In wintry gardens by the sea
    Sick men pluck roses in their pain.

    I long for your hands upon my face;
    Snow-cold as spirits they will be,
    And soothe my aching sight, alas!
    My vision like the withered grass
    Where listless lambs irresolute pass!



    FIFTEEN SONGS



    I


    She chained her in a cavern frore.
    She set a sign upon the door.
    The key into the ocean fell:
    The maid forgot the lamp as well.

    She waited for the days of spring;
    Year by year did seven die,
    And every year one passed her by.

    She waited thro' the winter's cold,
    And her tresses, waiting too,
    Recalled the light that once they knew.

    They sought the light, they found it out,
    Crept thro' the rocks and round about,
    And lit the rocks with all their gold.

    He comes at eve that passed of old:
    Amazéd at the wondrous sight
    He does not dare approach the light.

    He deems it is a mystic sign,
    Or else a spring that gushes gold,
    Or angels at their sport divine:
    He turns, and passes as of old.



    II


    If he one day come again
      What shall then be said?
    --Say that one awaited him,
      Always, that is dead.

    Ay, but if he ask me more,
      Yet know me not again?
    --Speak as any sister might,
      Lest he be in pain.

    If he ask where you are gone
      What shall I reply?
    --Give him then my golden ring,
      Make him no reply.

    If he asks me why the hall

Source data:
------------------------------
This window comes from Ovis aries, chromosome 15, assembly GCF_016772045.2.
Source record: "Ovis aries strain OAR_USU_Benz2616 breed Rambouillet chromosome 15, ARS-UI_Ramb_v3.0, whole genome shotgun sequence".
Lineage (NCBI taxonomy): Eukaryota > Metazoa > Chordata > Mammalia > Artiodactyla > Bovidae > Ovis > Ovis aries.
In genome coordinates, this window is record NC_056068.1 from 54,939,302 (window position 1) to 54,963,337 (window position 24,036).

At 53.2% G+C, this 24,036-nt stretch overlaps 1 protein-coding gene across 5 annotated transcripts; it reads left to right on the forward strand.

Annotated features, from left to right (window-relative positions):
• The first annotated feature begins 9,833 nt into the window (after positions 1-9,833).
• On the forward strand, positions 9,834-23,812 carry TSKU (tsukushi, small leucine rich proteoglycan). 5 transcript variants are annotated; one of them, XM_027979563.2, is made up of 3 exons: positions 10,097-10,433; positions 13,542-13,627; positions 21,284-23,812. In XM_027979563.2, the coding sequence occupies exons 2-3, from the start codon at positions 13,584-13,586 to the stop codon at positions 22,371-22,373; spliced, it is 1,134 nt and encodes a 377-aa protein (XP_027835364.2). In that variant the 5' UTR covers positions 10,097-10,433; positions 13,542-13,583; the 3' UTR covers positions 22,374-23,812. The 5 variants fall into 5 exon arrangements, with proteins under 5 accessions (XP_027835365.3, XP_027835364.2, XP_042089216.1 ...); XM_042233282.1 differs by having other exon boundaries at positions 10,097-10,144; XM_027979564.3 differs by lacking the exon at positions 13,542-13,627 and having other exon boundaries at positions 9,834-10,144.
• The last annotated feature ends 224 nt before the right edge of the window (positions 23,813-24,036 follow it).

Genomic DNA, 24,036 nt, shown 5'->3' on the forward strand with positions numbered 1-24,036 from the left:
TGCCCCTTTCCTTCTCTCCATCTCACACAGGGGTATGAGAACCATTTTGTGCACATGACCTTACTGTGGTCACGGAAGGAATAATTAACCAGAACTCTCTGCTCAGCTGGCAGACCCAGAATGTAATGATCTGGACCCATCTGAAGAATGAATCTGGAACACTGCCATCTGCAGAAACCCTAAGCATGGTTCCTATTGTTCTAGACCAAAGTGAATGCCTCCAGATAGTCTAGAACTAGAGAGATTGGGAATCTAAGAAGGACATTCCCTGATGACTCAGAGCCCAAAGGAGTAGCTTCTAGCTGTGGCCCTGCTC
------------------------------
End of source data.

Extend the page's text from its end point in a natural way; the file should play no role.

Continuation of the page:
Shows a silent floor?
    --Show him then the smouldered lamp
      And the open door.

    If he ask me of the hour
      When you fell asleep?
    --Tell him, tell him that I smiled
      Lest my love should weep.



    III


    Three little maids they did to death,
    To see what hid within their hearts.

    The first little heart was full of bliss,
    And lo, wherever its blood might run,
    Three serpents hissed till three years were done.

    The second was full of gentlehood,
    And lo, wherever its blood might run
    Three lambs that fed till three years were done.

    The third was full of pain and woe,
    And lo, wherever the red blood crept
    Archangels three their vigil kept.



    IV


    Maidens with bounden eyes
        (O loose the scarves of gold!)
    Maidens with bounden eyes,
    They sought their destinies.

    At noon they opened wide
        (O keep the scarves of gold!)
    At noon they opened wide
    The palace in the plain:

    There they greeted life
        (Bind close the scarves of gold!)
    There they greeted life,
    And turned them back again.



    V


    The three blind sisters
    (Hope is not cold),
    The three blind sisters
    Light their lamps of gold.

    Up the tower go they
    (They and you and we),
    Up the tower go they
    To wait the seventh day.

    Ah, saith one, turning
    (Still let us hope),
    Ah, saith one, turning,
    I hear our lamps burning....

    Ah, the second saith
    (They and you and we),
    Ah, the second saith,
    Tis the king's tread....

    Nay, the holiest saith
    (Still let us hope),
    Nay, the holiest saith,
    But our light is dead.



    VI


    There came one here to say
    (O child, I am afraid!)
    There came one here to say
    'Twas time to haste away....

    A burning lamp I bear,
    (O child, I am afraid!)
    A burning lamp I bear,
    And I draw near!

    At the first door,
    (O child, I am afraid!)
    At the first door
    The flame shook sore....

    Then, at the second,
    (O child, I am afraid!)
    Then, at the second,
    The flame spoke and beckoned....

    The third door is wide
    (O child, but this is fear!)
    The third door is wide,
    And the flame has died.



    VII


    Orlamonde had seven daughters
      When the fairy died
    The seven maids, the seven daughters,
      Sought to win outside.

    Then they lit their seven lamps;
      Through all the towers they sought;
    They opened full four hundred halls;
      The day, they found it not.

    They came to the echoing caverns deep;
      Down, tho' the air was cold,
    Went, and in a stubborn door